Isabelle Boulay, from the town of Sainte-Félicité, on the north shore of the Gaspé peninsula, scored her first hit,” Je t’oublierai, je t’oublierai” off her debut album. Although she’d been around since 1993, Nanaimo, BC’s Diana Krall made it to the big leagues when her album Love Scenes, released this year, attained double-platinum status, a difficult feat in the realm of jazz. Chantal Kreviazuk scored her first hit “God Made Me”, the 77th biggest song of the year. Halifax’s fusion artist Holly Cole made a name for herself with “I’ve Just Seen a Face”. Another Holly (McNarland) emerged from The Pas, Manitoba and gave us the hit “Numb”. Later she collaborated with the likes of Matthew Good and The Tea Party.

The biggest name in male soloists was Sherbrooke’s Garou, a stage name that is a combination of his surname Garand and the French expression loup-garou, which means werewolf. He was discovered by Luc Plamondon while performing in a local bar and subsequently drafted to play in Notre-Dame de Paris. The song “Belle” from the musical, sung by himself, Canada’s Daniel Lavoie, and France’s Patrick Fiori, became the third best-selling single of all-time in France (after two novelty songs). In 2000, Garou released his debut album Seul, certified diamond in France, and one of the biggest-selling French-language albums in history worldwide. He eventually became the best-selling Canadian artist in France after Celine Dion.

Bruno Pelletier was another new name this year. He was born in Charlesbourg, a suburb of Quebec City. His debut had come in 1992 but, with the 1997 single “Aime”, saw his first Felix-nominated song of the year. The only other male artist to have a big hit this year was Men Without Hats’ Ivan whose song “Open Your Eyes” made the year-end Top 100 chart.


Big hits this year included Celine Dion’s “My Heart Will Go On” from the number one movie of all-time (at the time) Titanic. Bryan Adams had two chart-toppers: “On a Day Like Today” and “Back to You”. Alanis Morissette’s “Thank U” was a number one single as well. In the United States, the two biggest songs of the year were “Too Close” by Next and “The Boy is Mine” by Brandy & Monica respectively. In third place was a song called “You’re Still the One” by a Canadian country artist from Windsor, Ontario, named Shania Twain. She achieved the unimaginable: three consecutive studio albums were certified double-diamond in Canada (2 million copies sold).

Manitoban Celtic new ager, master of voice, piano, accordion, and harp, Loreena McKennitt, had been around since the mid-80s, scored a quadruple-platinum album in 1991, called The Visit, and had her first big hit, “The Mummers’ Dance”, on the pop singles chart this year.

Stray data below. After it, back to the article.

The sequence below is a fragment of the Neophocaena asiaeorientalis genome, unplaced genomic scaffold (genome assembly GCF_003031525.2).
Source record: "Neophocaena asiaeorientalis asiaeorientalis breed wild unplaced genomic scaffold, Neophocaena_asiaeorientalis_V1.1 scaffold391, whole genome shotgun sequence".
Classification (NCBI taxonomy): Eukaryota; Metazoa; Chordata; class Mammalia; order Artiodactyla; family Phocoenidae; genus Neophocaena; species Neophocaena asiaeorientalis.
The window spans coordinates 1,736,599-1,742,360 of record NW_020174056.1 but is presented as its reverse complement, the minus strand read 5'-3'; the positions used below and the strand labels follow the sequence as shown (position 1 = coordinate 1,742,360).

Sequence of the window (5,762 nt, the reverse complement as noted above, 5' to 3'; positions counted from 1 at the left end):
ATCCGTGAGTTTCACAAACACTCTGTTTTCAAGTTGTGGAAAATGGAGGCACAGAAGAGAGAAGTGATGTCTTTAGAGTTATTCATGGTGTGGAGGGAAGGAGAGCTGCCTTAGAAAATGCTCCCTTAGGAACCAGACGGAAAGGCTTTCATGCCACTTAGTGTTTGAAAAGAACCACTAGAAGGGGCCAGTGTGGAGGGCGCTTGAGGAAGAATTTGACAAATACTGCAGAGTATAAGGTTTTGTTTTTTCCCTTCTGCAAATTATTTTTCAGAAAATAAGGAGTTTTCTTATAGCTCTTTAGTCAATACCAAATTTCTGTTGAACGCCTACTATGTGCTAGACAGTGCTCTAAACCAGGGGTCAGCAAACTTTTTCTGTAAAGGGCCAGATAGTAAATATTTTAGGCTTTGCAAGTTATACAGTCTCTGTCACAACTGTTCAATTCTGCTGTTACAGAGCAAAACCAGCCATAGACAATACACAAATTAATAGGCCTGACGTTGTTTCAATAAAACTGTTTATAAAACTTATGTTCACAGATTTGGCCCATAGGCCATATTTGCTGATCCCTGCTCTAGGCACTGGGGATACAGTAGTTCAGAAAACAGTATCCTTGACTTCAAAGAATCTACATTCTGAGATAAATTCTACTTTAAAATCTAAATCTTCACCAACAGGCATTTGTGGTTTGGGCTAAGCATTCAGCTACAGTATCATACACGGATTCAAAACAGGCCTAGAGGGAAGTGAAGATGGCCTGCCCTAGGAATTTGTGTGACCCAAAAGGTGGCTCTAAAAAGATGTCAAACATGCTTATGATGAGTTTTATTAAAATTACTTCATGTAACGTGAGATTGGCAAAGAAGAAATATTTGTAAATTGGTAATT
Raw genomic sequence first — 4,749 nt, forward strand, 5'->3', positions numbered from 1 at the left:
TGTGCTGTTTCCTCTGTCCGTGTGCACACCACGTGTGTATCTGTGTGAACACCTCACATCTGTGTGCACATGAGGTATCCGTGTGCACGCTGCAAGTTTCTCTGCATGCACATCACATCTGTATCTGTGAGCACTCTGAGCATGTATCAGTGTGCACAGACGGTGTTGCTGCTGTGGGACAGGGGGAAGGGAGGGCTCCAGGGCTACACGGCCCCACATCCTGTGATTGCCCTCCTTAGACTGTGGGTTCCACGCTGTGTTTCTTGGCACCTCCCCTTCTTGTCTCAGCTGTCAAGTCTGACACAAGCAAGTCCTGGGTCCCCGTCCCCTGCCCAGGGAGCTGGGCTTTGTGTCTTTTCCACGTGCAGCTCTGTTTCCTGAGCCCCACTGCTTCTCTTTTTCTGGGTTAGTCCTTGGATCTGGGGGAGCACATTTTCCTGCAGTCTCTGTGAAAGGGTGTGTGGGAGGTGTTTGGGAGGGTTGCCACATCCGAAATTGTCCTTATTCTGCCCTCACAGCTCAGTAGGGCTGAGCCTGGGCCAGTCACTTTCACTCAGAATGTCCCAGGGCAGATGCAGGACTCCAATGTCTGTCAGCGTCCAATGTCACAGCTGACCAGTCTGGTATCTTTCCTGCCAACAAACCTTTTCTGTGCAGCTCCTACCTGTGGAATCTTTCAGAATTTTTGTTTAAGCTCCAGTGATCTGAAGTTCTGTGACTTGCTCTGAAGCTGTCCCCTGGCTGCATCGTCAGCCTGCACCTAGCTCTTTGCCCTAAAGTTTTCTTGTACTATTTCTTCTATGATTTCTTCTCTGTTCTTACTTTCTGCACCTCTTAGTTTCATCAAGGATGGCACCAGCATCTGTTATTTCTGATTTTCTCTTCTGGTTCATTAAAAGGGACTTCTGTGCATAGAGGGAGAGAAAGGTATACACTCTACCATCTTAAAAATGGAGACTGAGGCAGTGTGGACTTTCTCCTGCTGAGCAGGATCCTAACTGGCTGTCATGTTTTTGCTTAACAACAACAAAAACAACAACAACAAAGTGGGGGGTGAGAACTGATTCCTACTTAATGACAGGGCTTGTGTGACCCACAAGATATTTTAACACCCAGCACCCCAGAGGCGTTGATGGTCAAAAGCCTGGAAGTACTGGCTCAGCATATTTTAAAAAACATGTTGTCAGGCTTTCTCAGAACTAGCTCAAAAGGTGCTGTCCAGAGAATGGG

Montreal’s Éric Lapointe scored his first Felix-nominated song of the year, “Rien à regretter”. According to some sources, he had as many as 30 songs that topped the charts on various radio stations and singles charts in Quebec.

Toronto’s dance band Love Inc. scored a couple of hits this year: “Broken Bones” #31 and “You’re a Supertar” #13. A few years later they were discovered by Britain and both songs became Top 10 hits there. There are some who credit their debut with being the only dance album created in Canada to attain platinum status.

On a side-note, a dance version of Gordon Lightfoot’s “If You Could Read My Mind” was performed by the international group Stars on 54 and was featured in the Mike Myers’ film Studio 54. It peaked at #3 on the charts.


The three biggest Canadian songs of the year came via new artists. While the Americans were taken by Toronto’s Deborah Cox who supplied the 9th biggest song of the year in the U.S., Montreal pop duo Sky scored the first of three number one singles called “Love Song”, the 6th biggest song of the year. In eighth place was Randy Bachman’s son Tal with the song “She’s So High”. And at 15th spot was the Toronto one-hit wonder group Len (“Steal My Sunshine”).

Besides Sky and Len, there were a number of new bands this year. Bluesy La Chicane debuted and scored the hit “Calvaire”. The Moffatts were four brothers who had grown up in various locales in B.C. They relocated to Nashville in the U.S. and released their first (country) album. Later they switched to pop and scored their first hit “Misery”. Montreal’s Les Respectables came out with “Amalgame”. Dance trio The Boomtang Boys scored the hit “Squeeze Toy”. Toronto’s dance group Temperance had the hit “If You Don’t Know” and 2 rude had “Thinkin’ about You”

Mario Pelchat, from Dolbeau-Mistassini, QC, won the Felix award for song of the year with “Je ne t’aime plus”. Francophone Italian-Canadian Nicola Ciccone appeared this year with the song “Le menteur”. Dance artist Joee scored the hit “Arriba”, the 51st biggest song of the year. Martin Deschamps saw his first hit—”Quand?” He took on the role of lead singer for the reunited Offenbach.

There were no new significant female soloists this year.

Coming up are lists of big songs and albums from the late-90s; a list of Juno and Felix song nominees and winners; mini-profiles on semi-major artists La Chicane, Nicola Ciccone, Holly Cole, Great Big Sea, The Moffatts, Mario Pelchat, Bruno Pelletier, The Philosopher Kings, and Sky; and feature profiles on major artists Isabelle Boulay, Garou, Diana Krall, Chantal Kreviazuk, Éric Lapointe, Loreena McKennitt, Our Lady Peace, and Shania Twain.